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Researcher's role in emergency phone line recognised with Palace invite

30th May 2018

A Disaster Management expert from Northumbria University, who spent last summer managing a support line for people affected by the Grenfell Tower fire, has received royal recognition for her work.

Rebecca Richardson spent three months working for the British Red Cross, managing an emergency support line set up to deal with a number of major incidents across the UK.

These included the Manchester Arena terrorist attack last May and the London bridge terrorist attack and Grenfell Fire tragedy in June, with thousands of calls made by people effected by all three incidents.

In recognition of her commitment, Rebecca, an expert in Disaster Management and Emergency Planning, was among the guests invited to Prince Charles’ 70th birthday party at Buckingham Palace last week.

After being specifically selected by the Red Cross to manage the support line, which was set up last May following the Manchester Arena bombing, Rebecca worked to support the 70 volunteers and five members of staff manning the phone lines.

Many of the calls received were from the families of those who lost their lives in the three incidents, or those who had witnessed them take place and required support.

Rebecca said: “My area of academic expertise is Disaster Management and I had already worked for the British Red Cross in the past during the Calais Refugee Crisis Response, so after the terrible events in Manchester last May the charity asked if I would manage the emergency support line they were setting up.

“The following month the London Bridge terror attack took place, followed by the Grenfell Tower fire, so the emergency support line was made available to people affected by those incidents too.

“All three events had a huge impact on so many people and the volunteers and staff I was managing did a fantastic job providing advice and support, as well as signposting callers for additional help, all under difficult circumstances.”

Rebecca was nominated by the British Red Cross to attend the garden party, which took place at the Palace on Tuesday 22 May.

She said: “It really is a huge honour, especially when I was working alongside so many amazing and selfless people during those three months. I hope this will help raise the profile of the amazing work carried out by the British Red Cross here in the UK.”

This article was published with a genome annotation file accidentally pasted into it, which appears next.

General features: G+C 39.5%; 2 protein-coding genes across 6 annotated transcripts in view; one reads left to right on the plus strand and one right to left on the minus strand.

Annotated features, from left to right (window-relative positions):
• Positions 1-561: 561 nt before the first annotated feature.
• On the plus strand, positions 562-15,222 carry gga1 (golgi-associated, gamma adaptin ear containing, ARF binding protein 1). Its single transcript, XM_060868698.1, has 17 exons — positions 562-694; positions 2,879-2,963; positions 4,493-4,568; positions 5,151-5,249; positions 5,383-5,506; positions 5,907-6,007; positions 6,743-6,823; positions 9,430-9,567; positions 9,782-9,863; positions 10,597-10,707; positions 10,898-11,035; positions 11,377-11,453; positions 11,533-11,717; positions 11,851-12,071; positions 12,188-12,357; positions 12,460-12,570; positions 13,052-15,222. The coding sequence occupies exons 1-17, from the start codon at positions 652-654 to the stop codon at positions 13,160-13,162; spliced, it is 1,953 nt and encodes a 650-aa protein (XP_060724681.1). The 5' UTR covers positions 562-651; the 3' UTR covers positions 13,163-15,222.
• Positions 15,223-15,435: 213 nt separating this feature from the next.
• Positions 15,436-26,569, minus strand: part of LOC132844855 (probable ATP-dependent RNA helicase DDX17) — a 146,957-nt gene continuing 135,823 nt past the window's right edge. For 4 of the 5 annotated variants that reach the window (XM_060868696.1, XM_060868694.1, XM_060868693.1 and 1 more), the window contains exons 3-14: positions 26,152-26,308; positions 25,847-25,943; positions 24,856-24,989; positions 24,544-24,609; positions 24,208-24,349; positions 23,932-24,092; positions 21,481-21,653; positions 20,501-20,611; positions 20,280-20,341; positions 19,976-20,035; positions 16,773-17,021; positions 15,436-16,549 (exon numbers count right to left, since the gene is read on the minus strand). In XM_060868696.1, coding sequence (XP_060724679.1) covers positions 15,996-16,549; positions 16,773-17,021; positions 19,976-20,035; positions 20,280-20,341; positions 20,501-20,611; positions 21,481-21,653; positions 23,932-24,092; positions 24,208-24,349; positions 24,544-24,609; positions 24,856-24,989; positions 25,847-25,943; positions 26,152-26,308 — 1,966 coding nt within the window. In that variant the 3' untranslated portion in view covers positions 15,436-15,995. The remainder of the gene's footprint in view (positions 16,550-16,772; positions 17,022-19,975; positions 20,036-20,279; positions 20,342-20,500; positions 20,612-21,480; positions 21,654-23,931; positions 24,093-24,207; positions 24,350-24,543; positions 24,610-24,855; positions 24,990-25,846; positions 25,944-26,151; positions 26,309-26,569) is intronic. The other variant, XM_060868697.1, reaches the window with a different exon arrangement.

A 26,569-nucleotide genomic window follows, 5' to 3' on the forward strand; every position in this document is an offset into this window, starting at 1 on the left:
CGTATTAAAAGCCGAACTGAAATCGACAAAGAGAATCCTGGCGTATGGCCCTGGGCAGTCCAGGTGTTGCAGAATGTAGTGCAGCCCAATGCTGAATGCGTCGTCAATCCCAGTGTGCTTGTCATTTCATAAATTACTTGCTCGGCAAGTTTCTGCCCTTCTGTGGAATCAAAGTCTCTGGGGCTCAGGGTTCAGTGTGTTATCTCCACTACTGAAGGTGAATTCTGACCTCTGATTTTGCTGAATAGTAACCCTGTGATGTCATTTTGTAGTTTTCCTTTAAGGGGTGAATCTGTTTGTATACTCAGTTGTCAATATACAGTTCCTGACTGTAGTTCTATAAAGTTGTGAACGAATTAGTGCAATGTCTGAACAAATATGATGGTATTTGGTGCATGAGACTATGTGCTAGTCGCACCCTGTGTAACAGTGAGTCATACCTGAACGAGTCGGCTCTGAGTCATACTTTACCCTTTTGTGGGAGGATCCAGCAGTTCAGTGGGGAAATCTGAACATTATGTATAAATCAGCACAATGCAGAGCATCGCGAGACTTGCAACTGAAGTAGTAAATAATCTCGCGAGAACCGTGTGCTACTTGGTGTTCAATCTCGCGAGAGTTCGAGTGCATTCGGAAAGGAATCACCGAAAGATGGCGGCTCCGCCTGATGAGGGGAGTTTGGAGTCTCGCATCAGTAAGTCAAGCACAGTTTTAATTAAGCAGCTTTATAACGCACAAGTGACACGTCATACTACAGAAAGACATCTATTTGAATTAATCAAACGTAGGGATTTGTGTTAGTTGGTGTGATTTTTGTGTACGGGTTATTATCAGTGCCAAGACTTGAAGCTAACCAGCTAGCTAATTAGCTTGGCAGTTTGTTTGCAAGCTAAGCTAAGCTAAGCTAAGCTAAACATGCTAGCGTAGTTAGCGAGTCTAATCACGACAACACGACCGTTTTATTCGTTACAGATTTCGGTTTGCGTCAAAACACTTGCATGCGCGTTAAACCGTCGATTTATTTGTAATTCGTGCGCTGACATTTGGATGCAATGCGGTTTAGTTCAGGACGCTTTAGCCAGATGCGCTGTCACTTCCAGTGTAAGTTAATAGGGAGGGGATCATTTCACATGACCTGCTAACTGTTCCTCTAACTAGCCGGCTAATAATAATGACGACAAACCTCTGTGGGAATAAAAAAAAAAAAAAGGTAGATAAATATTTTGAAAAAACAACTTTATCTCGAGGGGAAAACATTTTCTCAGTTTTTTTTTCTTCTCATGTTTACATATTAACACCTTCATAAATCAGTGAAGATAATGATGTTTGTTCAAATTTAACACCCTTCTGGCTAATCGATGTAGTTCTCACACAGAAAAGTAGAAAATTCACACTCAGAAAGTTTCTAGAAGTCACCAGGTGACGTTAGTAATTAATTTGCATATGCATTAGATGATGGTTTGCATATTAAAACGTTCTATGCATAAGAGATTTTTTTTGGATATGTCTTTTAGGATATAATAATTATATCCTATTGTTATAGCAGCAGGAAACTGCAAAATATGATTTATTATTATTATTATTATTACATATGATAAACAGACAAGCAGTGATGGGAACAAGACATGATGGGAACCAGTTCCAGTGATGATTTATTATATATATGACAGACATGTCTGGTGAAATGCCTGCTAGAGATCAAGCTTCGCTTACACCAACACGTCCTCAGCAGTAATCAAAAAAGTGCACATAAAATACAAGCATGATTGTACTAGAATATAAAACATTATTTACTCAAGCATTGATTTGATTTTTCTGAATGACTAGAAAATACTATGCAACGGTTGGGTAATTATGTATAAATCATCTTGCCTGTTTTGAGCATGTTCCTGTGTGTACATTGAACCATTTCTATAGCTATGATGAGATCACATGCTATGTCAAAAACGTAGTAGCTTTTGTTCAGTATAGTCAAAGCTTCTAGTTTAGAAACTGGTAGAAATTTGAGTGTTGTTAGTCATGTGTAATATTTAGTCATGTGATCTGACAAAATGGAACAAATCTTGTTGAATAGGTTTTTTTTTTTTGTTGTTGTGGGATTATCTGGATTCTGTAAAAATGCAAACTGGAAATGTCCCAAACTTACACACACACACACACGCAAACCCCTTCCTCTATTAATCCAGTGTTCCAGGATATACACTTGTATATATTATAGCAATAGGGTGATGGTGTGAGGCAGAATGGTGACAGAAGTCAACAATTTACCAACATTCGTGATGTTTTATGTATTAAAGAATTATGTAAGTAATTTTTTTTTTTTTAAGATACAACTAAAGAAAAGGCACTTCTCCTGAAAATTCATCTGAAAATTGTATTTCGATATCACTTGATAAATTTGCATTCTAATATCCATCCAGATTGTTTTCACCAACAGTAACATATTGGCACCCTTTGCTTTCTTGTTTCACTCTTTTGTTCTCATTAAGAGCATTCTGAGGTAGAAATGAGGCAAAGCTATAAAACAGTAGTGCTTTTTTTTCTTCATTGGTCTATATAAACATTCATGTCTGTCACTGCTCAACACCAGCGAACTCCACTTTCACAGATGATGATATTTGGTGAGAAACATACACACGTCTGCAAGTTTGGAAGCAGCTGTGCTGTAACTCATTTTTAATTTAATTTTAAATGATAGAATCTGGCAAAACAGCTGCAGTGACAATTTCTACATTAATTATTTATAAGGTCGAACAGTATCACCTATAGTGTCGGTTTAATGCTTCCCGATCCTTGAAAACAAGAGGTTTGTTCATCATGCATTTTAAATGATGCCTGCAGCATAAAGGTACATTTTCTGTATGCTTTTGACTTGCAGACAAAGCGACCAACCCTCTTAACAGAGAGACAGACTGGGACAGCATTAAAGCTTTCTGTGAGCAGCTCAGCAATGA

Rebecca joined Northumbria University's Faculty of Engineering and Environment in September, as a Research Fellow in Communication Aspects of Infectious Disease Risk Reduction and is working with North East charity No Strings International, which uses puppets to create films for children in emergencies around the world, with the aim of raising awareness of issues around health and wellbeing.

She is currently researching the impact of the project in Kenya, where the charity is working with children in five schools in the slums of Nairobi, raising awareness of the importance of personal hygiene such as hand washing, and of clean water.

Rebecca said: “No Strings International works in very challenging environments where there are issues such as open defecation, lack of facilities in children’s homes and no running water. Using the puppets to communicate is an interactive and fun way to teach the children about the importance of hand washing for example. It’s a small change but one which can make a huge difference in terms of overall health and quality of life.”

No Strings International was set up by Rosie Waller, a Northumbria University alumnus who studied for an MSc in Community Wellbeing and Disasters and Development. She said: “We really value our relationship with Northumbria University, and have been lucky to get Becky on board. She’s an incredibly positive and thoughtful person and I know she will have made a difference to a lot of people in real distress during her time with the Red Cross.”

Northumbria University is home to the Disaster and Development Network, which aims to develop through research, teaching and learning, the knowledge and skills to address hazards, disasters and complex emergencies from the perspective of different development debates and experience.

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